In the first reading, we see the apostles following the command of Christ, and the consternation of the religious professionals who thought they had eliminated a problem, only to find they have more problems than before. The rejected stone has now become many stones, enough to build the city on the hill, and too many to be disposed of easily.
The psalm echoes one of the patterns of the Hebrew Scriptures, that is it not the first-born son who inherits, but the one society and convention would reject: Isaac inherits, not Ishmael, Jacob over Esau, David over his elder brothers. In the Magnificat, Mary notes this as well. In Acts, the religious professionals note that the apostles are "men of no standing," echoing the objection of the guild prophets to Amos, the "amateur" prophet. The second reading explains the worldly rejection as a rejection of God, for God is not best represented by the survival of the fittest, but rather by an arithmetic entirely outside our ken. We are only called to recognize and embrace the fresh, new things God is always doing and reject the status quo when called to do so.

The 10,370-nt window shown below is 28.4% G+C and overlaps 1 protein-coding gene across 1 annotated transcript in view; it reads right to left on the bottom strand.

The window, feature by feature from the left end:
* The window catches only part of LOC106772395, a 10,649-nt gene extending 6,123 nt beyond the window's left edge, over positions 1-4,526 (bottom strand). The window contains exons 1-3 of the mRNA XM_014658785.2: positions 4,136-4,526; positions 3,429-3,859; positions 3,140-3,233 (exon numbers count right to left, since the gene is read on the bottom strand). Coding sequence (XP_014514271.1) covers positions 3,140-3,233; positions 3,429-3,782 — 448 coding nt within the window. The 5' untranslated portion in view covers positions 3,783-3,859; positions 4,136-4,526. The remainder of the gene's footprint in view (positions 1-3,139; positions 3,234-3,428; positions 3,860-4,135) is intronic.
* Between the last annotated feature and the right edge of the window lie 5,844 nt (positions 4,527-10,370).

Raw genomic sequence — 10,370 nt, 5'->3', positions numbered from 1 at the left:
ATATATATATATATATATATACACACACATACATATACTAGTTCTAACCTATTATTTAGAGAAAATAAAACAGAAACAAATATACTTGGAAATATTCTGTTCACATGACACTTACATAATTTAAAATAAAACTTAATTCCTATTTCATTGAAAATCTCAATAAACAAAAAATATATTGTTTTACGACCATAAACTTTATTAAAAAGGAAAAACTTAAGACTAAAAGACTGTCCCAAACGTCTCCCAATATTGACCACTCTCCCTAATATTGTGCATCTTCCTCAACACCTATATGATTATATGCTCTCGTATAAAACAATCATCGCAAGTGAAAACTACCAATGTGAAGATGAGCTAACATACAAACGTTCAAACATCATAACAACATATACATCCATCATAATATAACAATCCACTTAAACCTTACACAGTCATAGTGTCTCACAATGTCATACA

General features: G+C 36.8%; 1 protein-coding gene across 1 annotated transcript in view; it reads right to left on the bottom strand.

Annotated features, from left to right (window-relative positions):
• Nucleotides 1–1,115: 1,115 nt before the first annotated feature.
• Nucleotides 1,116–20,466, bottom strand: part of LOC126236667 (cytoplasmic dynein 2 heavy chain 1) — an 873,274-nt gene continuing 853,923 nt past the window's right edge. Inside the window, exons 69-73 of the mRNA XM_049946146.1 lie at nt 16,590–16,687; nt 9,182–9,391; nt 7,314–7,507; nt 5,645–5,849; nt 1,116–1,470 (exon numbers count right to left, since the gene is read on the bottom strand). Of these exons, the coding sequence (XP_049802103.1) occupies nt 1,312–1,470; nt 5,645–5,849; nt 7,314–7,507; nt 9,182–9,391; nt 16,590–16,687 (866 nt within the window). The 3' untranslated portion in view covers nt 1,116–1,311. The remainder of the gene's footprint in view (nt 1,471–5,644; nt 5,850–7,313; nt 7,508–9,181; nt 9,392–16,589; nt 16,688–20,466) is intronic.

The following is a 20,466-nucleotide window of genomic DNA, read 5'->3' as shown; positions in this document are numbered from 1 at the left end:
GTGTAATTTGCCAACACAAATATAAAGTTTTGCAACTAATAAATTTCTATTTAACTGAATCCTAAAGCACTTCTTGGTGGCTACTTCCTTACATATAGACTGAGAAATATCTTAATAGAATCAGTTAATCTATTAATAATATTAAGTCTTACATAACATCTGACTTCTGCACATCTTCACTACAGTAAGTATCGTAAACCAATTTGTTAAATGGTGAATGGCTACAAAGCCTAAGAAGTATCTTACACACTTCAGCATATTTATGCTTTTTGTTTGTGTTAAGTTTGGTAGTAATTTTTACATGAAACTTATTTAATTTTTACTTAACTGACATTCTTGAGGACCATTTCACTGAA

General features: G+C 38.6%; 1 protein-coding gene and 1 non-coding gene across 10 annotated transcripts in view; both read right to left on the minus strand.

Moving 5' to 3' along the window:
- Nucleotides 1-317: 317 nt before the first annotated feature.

In the Gospel, we are reminded again that in our Good Shepherd alone is there someone worthy of trust. As was said elsewhere in the gospels, many came before, and indeed are still coming, who are in it for the immediate rewards. A major pitfall in business, as we have seen, is the favoring of short-term gains over stewardship, and it is the same here. Jesus is in it for the right reasons, simply doing the will of the Father, loving us with no reason but love, and by that love making us more than we have been. We do not seem to hear his voice as well as we must, and this is a mystery, for it is in our best interest to listen for him. Perhaps even the sheep are suffering from myopia and are too caught up in the short term to see past the next grassy hill?
Readings for today
Ps 118:1, 8-9, 21-23, 26, 28, 29
1 Jn 3:1-2